The Blockchain Home Surveillance Camera #CES2020

At CES2020, IoTex built on its CES2019 debut with a home surveillance camera produced in partnership with Tenvis. IoTex’s open-source blockchain technology secures the privacy of the end-user so that Tenvis or IoTex can’t see their customers’ personal information and video streams.

The camera specifications are especially impressive for a $49 device. According to this blog post, some of its features include:

  • 1080p live stream video and two-way audio
  • Auto-activated, ultraviolet LED night vision that works to distances of 36 feet
  • 360º coverage, including pan, tilt, and zoom
  • Both Ethernet and WiFi (2.4 GHz) network interfaces
  • Storage via an onboard, customer supplied SD card (up to 128 GB) or via the cloud.

The device includes a cloud storage plan featuring a rolling 3 hours of event video history along with 10-second event video recording. Premium tiers of their cloud storage plan feature additional event video history and longer event recording. Events are triggered by the camera’s motion detection.

Both the cloud and local SD storage are accessible via the Ucam mobile app.  This app provides access to Ucam’s many features. It allows a user to access multiple cameras, receive alerts, and view live videos. It also allows one to securely share camera views with another person through the generation of a unique stream associated with a specific QR code. Access to third-parties may be revoked at any time.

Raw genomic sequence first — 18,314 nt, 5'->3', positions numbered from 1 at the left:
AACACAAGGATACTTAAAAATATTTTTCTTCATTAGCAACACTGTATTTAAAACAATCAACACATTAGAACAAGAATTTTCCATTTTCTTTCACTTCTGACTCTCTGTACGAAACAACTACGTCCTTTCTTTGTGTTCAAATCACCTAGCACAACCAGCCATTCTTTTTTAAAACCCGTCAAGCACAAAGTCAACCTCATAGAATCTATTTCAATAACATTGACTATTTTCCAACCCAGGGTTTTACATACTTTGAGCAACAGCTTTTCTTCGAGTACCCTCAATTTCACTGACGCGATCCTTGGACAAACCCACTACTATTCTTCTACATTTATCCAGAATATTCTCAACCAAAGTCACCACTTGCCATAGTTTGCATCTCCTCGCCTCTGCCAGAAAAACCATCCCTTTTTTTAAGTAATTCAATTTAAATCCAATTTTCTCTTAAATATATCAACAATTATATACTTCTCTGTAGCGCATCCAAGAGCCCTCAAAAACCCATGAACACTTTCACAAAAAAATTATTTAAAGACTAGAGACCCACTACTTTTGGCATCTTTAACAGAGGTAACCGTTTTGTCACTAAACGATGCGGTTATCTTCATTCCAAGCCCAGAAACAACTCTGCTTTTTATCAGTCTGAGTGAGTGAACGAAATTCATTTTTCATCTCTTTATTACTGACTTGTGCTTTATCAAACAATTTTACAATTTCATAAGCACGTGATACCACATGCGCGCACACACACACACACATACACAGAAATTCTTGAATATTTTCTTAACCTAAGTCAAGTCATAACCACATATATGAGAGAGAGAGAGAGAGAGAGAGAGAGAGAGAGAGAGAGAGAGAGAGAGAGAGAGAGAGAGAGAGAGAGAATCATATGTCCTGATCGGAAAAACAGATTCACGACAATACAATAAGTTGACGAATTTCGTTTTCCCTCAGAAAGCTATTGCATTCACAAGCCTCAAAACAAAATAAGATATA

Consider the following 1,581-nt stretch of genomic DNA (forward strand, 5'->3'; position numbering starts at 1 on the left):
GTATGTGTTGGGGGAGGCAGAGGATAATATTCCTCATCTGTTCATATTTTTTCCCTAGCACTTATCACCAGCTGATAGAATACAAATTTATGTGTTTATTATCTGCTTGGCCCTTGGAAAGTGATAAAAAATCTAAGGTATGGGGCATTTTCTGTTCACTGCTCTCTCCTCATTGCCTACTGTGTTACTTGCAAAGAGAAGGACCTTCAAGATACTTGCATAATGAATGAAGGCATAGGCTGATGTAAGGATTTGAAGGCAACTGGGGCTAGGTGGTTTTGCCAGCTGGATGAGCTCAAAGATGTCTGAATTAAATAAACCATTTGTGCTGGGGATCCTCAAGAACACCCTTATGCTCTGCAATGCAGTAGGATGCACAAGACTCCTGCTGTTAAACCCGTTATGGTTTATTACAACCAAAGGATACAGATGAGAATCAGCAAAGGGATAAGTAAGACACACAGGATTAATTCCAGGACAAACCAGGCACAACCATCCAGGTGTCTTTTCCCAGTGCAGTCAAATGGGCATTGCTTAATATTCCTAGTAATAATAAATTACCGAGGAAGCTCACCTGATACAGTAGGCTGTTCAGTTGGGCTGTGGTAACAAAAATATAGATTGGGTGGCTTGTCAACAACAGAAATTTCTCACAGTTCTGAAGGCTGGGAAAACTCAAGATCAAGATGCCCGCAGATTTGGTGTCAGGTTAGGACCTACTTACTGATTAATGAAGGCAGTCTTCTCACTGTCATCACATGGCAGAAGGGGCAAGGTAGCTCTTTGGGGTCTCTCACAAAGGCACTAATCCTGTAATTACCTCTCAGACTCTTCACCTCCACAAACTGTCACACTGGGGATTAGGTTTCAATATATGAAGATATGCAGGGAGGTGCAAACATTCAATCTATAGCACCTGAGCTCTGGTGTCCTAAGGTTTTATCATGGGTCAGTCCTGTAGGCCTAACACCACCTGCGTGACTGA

Privacy and User Control Is the Difference

Privacy is assured by the combination of a blockchain and 256-bit private key encryption. As Larry Pang, Business Development and Marketing for IoTex, points out in the above video, what makes this approach unique is that the encryption keys are stored on the mobile device.

This local storage of keys is much more secure than traditional home surveillance cameras, as neither Tenvis, the manufacturer of Ucam, nor IoTex has access to these keys. The creation of the keys is via a one-click process and may be managed in IoPay, IoTex’s wallet that is available on Android, iOS, and Windows platforms.

It is IoTex’s decoupling of the camera identity from the user identity through blockchain that provides the extra layer of security not found in traditional web-based authentication approaches. Simply, all the processing is done at the edge,

“all critical computation is performed directly on the Ucam device or user’s mobile phone. As a result, falling victim to mass data breaches as a result of corporate negligence is simply not possible.”

This approach of distributing processing and security via blockchain is core to IoTex’s vision to create an Internet of Trusted Things. IoTex’s open-source approach hopes to allow all physical and virtual things to exchange information and value on a global scale.

Pang talks about their approach in this 2019 CES interview